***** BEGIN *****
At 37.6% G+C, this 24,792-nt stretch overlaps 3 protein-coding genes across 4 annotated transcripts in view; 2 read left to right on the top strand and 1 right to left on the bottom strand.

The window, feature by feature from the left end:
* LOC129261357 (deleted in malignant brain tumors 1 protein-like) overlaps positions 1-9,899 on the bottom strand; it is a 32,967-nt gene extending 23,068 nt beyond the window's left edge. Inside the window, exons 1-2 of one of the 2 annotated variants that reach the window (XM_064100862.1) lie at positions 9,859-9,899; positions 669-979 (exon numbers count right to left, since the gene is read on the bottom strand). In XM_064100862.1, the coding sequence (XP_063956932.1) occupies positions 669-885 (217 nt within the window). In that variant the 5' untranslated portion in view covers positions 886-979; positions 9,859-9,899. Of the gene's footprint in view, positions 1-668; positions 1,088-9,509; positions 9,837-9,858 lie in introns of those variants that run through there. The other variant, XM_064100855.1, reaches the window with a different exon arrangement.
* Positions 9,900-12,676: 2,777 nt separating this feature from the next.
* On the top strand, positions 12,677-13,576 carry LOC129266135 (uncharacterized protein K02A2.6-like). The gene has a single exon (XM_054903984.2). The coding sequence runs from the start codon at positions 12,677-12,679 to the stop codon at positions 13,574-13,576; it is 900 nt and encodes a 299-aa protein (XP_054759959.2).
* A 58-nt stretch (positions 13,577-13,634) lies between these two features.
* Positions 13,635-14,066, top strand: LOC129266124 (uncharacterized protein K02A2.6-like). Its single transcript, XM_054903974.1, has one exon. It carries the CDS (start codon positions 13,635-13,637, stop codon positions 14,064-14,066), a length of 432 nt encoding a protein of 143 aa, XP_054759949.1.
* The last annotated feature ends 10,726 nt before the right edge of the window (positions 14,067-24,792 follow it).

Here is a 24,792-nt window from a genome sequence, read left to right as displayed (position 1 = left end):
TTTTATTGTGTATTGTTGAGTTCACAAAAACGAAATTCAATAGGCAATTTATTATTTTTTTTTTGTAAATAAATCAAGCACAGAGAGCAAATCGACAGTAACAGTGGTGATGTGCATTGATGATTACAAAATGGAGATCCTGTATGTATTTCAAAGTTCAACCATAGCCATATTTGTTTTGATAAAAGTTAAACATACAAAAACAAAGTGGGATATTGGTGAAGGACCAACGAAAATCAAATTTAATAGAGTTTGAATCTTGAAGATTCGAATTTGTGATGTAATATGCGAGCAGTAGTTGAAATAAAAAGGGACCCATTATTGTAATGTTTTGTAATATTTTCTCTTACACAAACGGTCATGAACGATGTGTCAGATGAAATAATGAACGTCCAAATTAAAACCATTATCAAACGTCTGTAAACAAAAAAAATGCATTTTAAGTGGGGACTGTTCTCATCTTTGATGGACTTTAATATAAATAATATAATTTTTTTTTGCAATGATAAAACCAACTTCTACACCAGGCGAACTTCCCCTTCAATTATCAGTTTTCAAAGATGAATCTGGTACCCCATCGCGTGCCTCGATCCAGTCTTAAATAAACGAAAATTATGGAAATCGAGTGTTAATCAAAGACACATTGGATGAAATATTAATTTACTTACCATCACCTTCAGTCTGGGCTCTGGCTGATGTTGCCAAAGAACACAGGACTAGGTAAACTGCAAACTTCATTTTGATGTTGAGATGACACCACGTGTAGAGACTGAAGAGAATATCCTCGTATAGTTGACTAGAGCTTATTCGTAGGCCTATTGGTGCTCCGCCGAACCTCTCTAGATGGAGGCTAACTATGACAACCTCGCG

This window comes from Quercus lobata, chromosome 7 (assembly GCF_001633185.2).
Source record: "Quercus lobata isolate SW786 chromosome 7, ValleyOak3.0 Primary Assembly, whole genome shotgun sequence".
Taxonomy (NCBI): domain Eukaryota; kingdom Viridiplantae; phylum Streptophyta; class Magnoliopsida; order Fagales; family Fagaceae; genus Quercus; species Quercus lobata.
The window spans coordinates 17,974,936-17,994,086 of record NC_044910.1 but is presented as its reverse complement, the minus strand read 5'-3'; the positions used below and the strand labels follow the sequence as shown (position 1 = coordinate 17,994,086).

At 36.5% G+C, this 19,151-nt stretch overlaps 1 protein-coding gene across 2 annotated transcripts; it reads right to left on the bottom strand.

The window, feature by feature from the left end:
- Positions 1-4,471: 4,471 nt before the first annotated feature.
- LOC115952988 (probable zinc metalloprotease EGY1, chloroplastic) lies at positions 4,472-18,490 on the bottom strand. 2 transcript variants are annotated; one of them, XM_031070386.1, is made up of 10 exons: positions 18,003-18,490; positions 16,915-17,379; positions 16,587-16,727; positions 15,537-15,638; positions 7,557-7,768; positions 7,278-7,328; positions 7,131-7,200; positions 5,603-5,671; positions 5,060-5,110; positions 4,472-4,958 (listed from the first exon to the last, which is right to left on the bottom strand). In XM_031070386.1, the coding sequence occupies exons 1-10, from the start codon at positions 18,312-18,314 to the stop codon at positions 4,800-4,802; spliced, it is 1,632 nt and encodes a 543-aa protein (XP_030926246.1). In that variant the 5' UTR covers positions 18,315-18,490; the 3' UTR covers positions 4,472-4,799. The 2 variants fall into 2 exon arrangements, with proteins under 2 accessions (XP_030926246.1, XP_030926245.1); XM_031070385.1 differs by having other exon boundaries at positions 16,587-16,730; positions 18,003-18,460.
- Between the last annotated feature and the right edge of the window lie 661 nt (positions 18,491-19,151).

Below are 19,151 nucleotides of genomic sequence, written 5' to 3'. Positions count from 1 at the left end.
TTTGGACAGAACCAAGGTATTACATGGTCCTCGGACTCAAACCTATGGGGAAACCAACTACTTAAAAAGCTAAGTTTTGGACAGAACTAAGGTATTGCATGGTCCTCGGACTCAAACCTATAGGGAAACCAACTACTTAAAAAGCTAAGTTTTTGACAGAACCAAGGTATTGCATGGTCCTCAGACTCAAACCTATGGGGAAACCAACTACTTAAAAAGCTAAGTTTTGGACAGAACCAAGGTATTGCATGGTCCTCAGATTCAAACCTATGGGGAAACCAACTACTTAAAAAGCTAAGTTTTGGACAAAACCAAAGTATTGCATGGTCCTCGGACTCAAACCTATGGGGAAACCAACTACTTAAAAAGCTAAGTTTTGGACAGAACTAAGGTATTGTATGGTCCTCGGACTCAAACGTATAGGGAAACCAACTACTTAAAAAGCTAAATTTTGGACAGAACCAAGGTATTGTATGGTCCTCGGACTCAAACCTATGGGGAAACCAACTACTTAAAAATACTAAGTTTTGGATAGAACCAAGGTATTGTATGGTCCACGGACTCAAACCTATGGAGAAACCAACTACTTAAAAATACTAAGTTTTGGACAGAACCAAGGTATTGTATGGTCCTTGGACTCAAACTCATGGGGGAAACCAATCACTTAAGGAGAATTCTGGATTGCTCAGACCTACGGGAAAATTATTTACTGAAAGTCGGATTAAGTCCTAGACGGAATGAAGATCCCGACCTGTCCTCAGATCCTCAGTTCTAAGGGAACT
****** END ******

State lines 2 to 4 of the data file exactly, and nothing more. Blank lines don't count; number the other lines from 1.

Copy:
The window, feature by feature from the left end:
* LOC129261357 (deleted in malignant brain tumors 1 protein-like) overlaps positions 1-9,899 on the bottom strand; it is a 32,967-nt gene extending 23,068 nt beyond the window's left edge. Inside the window, exons 1-2 of one of the 2 annotated variants that reach the window (XM_064100862.1) lie at positions 9,859-9,899; positions 669-979 (exon numbers count right to left, since the gene is read on the bottom strand). In XM_064100862.1, the coding sequence (XP_063956932.1) occupies positions 669-885 (217 nt within the window). In that variant the 5' untranslated portion in view covers positions 886-979; positions 9,859-9,899. Of the gene's footprint in view, positions 1-668; positions 1,088-9,509; positions 9,837-9,858 lie in introns of those variants that run through there. The other variant, XM_064100855.1, reaches the window with a different exon arrangement.
* Positions 9,900-12,676: 2,777 nt separating this feature from the next.